After looking at F words like freedom, faith, and fear, on this post I want to direct our attention to the future. No, I have no amazing prediction or innovative company to discuss at this point, today, though, have you noticed how often we miss the present because we’re either discouraged by our past or obsessed with the latest and greatest? Seriously, there are now phone plans that include an automatic change in phones because people don’t want to miss out on the latest model and businesses gladly feed such an addictive illness.
The future comes at all of us 24 hours at a time and no one I know can predict tomorrow. I used to think being a weather man would be cool because it’s one of the few jobs you can be wrong half the time and still remain employed. Someone I know calls himself a futurist and frankly, I don’t even know what the hell that means. Today, be careful that you’ll miss opportunity not because it’s hiding, but because your obsession with whatever is coming next will cloud your mind to think that the future should turn out the way you want it to.
Part of our problem with the future is that we all have plans and many of them are often interrupted. And what we like about the future is not the unknown, but the potential that we’d be rewarded for hard work, the desire for dreams to come true, the obsession that we deserve to have what we want because, well, the world owes us for our hard work. Yet, what would happen if our future plans and present day to day routine were completely tied together?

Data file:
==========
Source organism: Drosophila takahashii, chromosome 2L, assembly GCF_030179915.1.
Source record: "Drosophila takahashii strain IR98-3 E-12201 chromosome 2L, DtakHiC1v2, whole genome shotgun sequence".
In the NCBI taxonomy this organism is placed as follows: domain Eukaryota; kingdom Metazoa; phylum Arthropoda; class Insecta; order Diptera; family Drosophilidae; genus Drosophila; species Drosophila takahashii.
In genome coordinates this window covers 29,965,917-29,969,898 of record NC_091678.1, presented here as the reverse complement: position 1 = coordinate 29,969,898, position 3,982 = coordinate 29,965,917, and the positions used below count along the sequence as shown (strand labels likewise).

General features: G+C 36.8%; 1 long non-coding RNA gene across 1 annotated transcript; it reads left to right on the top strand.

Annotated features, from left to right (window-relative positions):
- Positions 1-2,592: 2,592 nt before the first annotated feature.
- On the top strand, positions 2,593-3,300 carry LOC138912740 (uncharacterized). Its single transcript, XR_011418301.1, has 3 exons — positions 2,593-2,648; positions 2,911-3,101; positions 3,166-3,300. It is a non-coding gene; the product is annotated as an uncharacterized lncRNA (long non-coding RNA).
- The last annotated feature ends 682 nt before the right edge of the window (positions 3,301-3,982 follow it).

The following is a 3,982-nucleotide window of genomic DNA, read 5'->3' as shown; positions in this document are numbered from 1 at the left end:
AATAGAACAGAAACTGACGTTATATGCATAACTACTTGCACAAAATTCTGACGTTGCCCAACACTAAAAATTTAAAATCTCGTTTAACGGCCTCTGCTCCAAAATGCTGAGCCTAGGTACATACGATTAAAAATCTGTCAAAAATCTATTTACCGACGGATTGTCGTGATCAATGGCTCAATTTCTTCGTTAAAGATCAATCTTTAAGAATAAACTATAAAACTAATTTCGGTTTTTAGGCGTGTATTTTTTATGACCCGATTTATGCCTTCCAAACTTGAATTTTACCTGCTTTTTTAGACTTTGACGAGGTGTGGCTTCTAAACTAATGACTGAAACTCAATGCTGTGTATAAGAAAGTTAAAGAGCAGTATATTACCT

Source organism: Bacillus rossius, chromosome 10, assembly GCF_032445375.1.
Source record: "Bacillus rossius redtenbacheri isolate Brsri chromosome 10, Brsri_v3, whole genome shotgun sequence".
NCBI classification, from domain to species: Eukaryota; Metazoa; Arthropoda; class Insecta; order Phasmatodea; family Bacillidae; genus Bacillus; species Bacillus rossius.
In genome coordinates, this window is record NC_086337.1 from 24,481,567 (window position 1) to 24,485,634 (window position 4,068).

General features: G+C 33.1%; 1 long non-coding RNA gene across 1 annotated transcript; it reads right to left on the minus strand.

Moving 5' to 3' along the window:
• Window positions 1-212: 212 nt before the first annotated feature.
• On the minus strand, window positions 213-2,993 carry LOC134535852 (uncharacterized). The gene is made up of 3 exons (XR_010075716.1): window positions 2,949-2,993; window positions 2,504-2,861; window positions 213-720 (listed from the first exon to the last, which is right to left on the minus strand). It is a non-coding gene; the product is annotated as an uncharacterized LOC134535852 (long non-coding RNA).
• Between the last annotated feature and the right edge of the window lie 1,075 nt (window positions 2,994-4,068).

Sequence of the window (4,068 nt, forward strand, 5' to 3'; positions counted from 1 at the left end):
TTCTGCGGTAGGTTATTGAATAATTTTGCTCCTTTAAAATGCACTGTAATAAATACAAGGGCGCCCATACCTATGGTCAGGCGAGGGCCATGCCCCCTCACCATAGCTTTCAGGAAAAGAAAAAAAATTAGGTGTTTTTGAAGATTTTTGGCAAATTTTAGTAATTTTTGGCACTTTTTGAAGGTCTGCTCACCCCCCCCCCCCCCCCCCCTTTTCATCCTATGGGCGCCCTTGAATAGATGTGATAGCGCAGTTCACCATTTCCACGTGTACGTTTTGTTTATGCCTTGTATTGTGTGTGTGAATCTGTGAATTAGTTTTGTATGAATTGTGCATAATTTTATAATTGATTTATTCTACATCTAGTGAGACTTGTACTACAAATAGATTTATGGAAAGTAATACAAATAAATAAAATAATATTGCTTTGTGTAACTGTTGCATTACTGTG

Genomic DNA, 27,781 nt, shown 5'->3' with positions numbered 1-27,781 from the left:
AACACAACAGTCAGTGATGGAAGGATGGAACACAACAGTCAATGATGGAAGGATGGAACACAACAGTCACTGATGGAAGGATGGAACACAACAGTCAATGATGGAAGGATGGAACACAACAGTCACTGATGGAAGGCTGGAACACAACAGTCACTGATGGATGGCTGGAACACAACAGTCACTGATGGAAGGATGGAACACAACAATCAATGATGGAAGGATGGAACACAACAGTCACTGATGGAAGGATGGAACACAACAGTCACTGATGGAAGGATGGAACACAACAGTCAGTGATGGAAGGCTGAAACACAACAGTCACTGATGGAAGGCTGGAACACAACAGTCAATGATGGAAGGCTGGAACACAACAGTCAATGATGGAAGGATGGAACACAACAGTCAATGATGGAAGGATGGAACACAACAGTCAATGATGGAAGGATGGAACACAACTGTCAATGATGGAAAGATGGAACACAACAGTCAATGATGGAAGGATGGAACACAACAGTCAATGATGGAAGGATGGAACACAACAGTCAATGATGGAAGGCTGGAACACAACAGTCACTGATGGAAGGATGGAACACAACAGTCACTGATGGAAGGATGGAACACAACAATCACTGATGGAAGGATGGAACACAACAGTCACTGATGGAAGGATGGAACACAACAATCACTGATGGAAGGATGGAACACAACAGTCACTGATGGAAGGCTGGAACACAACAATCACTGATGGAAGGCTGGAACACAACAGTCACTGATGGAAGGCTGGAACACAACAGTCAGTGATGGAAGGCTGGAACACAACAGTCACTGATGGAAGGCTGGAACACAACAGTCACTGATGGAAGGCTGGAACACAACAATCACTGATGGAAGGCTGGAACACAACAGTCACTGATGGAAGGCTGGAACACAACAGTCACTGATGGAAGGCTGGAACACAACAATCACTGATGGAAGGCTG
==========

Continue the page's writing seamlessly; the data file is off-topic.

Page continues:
I had the privilege of meeting and listening to the late Dallas Willard on a retreat a few years back and in one of his talks he instructed us that spiritual formation is linked to Vision, Intention, and Means. My world was rocked a bit as he unpacked his thinking. We should have a vision for the life that follows Jesus and then we should be intentional about utilizing the gifts inside and outside us to pursue a countercultural life. The future is unknown, this is true, but imagine being intentional about pursuing it day by day. When we try to tackle the future all at once it become overwhelming and often paralyzing, but what happens if our vision becomes intentional in the here and now?
We spend a lot of time trying to prepare for the future and brace ourselves for the future, but today, it might be worth creating a vision for the future that can be intentionally lived out in the present tense. Is this difficult? Yes, because few people are actually doing it. But, it’s worth the effort because your future success may depend on it.
“Never let the future disturb you. You will meet it, if you have to, with the same weapons of reason which today arm you against the present.” (Marcus Aurelius)
And Brian Regan on Donut Shops
one of my favorite sketches on being overwhelmed and on choices we make everyday….